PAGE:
Pro Bono

Sidley attorneys have provided free services in 25 countries

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Diane McEnroe. Photograph by Len Irish.

Sidley Austin, like many major law firms, has global offices, including London, New York City and Tokyo. And thanks to its Africa-Asia Agricultural Enterprise Pro Bono Program, Sidley's attorneys are also working in developing nations such as Liberia, Mongolia and Somalia.

Sidley’s international effort was inspired by its work on a cotton trade case in Brazil, which prompted the firm to look at other ways it could help the rural poor.

Launched in 2012, the Africa-Asia program offers free legal services to small and midsize agricultural enterprises and nongovernmental organizations focused on development. Since it began, 285 Sidley attorneys have provided counsel to 80 projects in 25 countries, some of them the poorest on Earth.

The program began with a focus on agriculture because the objective was “to assist the bottom of the pyramid in rural parts of Africa and Asia,” explains Scott Andersen, co-managing partner of Sidley’s Geneva office and managing partner of the Africa-Asia program.

Organizations that meet this criteria apply for pro bono services through Sidley’s website. While the administration of the program is funded entirely by Sidley, clients are asked to retain local counsel out of pocket and to cover travel expenses if a Sidley attorney needs to make an in-country visit.

While the program has drifted slightly from its agrarian roots, the goal remains to help those at the bottom of the economic dog pile. The NGOs and enterprises the program helps are as diverse topically as they are geographically.

One client, Rent-to-Own, is a social enterprise in Zambia that provides high-scale equipment to low-scale businesspeople to jump-start economic growth. Another client is Splash Mobile Money in Sierra Leone—the country’s first mobile payment platform to improve peer-to-peer money lending, something particularly helpful for the country’s rural population.


Another organization Sidley assists is the Global Shea Alliance, based in Accra, Ghana. The GSA works in 28 countries to promote the use of shea—known as shea butter when used in chocolate and cosmetics.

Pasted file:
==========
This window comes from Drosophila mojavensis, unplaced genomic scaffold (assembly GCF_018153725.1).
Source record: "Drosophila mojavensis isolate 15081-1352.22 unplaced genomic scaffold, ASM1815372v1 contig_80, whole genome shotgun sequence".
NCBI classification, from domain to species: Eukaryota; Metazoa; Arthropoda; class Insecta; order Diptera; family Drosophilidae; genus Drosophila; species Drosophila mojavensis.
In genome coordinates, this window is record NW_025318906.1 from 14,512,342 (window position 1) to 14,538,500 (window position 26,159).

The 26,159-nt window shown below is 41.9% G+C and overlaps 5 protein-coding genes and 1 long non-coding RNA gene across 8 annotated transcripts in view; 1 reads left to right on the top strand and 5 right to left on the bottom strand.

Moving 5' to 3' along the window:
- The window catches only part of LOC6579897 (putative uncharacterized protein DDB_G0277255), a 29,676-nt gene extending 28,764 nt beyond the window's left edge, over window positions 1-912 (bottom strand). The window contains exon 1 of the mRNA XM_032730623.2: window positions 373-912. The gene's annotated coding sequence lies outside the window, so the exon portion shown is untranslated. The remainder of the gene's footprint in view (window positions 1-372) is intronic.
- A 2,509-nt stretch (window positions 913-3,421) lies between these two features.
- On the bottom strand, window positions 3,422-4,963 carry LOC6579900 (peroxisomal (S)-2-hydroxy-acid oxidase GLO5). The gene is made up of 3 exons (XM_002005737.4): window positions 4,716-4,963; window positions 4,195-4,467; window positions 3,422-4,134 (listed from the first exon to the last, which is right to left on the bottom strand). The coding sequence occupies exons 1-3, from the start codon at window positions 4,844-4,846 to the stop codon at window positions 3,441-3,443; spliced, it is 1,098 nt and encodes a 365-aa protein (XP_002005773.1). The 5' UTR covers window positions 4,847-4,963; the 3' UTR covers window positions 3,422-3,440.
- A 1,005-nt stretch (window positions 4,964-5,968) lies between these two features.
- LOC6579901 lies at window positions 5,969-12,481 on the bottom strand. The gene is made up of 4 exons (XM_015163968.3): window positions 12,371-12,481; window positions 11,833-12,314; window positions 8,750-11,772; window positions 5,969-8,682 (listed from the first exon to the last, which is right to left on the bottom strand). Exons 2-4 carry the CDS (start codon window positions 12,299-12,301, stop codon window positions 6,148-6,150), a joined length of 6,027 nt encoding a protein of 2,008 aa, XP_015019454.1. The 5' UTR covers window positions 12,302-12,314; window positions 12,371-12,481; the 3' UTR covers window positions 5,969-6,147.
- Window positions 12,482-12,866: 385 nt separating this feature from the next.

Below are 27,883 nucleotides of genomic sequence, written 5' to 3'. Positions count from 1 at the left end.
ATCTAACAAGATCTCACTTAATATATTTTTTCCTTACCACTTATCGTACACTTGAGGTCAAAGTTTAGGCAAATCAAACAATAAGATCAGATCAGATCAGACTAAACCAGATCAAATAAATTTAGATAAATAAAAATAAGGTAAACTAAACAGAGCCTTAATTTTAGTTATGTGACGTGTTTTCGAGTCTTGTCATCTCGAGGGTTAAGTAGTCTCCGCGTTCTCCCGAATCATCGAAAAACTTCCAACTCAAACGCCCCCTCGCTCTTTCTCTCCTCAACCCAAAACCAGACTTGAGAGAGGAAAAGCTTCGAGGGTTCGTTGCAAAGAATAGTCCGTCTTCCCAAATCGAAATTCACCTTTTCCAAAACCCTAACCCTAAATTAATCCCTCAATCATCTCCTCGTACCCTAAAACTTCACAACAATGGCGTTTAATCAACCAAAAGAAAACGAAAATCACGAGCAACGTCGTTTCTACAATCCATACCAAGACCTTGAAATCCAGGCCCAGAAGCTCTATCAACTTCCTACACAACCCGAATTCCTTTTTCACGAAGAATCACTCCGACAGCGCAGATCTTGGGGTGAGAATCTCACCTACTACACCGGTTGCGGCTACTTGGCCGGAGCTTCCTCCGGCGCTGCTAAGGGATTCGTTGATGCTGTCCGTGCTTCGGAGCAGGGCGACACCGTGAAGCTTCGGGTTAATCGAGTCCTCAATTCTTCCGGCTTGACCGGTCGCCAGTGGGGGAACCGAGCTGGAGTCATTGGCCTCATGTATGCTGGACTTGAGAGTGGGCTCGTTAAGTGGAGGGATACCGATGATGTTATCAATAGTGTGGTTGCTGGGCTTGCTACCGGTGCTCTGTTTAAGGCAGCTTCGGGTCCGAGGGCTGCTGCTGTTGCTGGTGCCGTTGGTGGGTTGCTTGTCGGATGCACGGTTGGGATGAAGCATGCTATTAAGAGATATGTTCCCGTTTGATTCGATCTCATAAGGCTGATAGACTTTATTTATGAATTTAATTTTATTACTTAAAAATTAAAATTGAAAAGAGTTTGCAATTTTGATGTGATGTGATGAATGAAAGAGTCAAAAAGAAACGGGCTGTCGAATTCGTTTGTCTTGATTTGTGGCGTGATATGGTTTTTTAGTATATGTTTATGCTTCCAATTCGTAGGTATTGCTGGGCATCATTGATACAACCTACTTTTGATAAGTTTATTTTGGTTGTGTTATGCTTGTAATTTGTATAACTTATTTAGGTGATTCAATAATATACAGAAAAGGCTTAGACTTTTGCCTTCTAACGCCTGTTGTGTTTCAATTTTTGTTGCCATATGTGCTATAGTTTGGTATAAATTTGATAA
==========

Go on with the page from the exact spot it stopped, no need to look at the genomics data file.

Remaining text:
Sidley advises the GSA on how to dismantle trade barriers in the United States and India. Currently, both countries do not allow shea butter in chocolate. However, as Geneva-based Sidley attorney Colette van der Ven notes, the international standard allows for up to 5 percent of noncocoa vegetable fats in chocolate.

Van der Ven and other Sidley attorneys assist the alliance by providing legal analysis and justification for the rule change. This effort includes the drafting and filing of a citizen petition with the Food and Drug Administration to change the rule, as well as organizing a panel at the World Trade Organization Public Forum about shea butter and regulatory barriers, according to Diane McEnroe, a partner in Sidley’s New York office.

“They are an incredibly passionate group of attorneys,” explains Joseph Funt, the GSA’s managing director. “They are not just interested in removing the trade barriers; they are interested in our sustainability projects and helping the GSA grow internationally.”

Beyond helping the organizations themselves, this program is a way to improve the in-country law firms they partner with. According to Andersen, the partnership between Sidley and a Ghanaian firm improved that firm’s capacity to take on pro bono legal work. This, he says, will position them to take on Western clients as more Western investment enters the country.

While the core goal of the program is to assist organizations abroad, Sidley attorneys are also reaping benefits. Van der Ven, a WTO litigator, says this work creates a perspective she would not otherwise have. “It helps you to better understand what the on-the-ground implications are of different trade provisions.”

Similarly, McEnroe, whose practice area is FDA regulation, says that working on these pro bono projects provides a better understanding of how things get from the farm to a finished product. “We don’t always see that with our packaged-food clients,” she says.

Tommer Yoked, a sixth-year associate in Sidley’s Houston office, says the breadth of experiences from the Africa-Asia program have given him more confidence.

One of Yoked’s pro bono projects allowed him to take his experience structuring deals in the energy sector and apply it to rural farmers in East Africa. Ultimately, this effort helped farmers in Malawi and Tanzania improve the selling price of their product and decrease the cost they pay for seeds.

Even with the added hurdles in the developing world, Yoked says he feels this work is rewarding because “you are seeing the fruits of your labor.” And of his work in Tanzania he says: “It was one of those moments that made me really glad I went to law school.”

This article originally appeared in the February 2016 issue of the ABA Journal with this headline: “Foreign Aid: Sidley attorneys have provided free services in 25 countries.”

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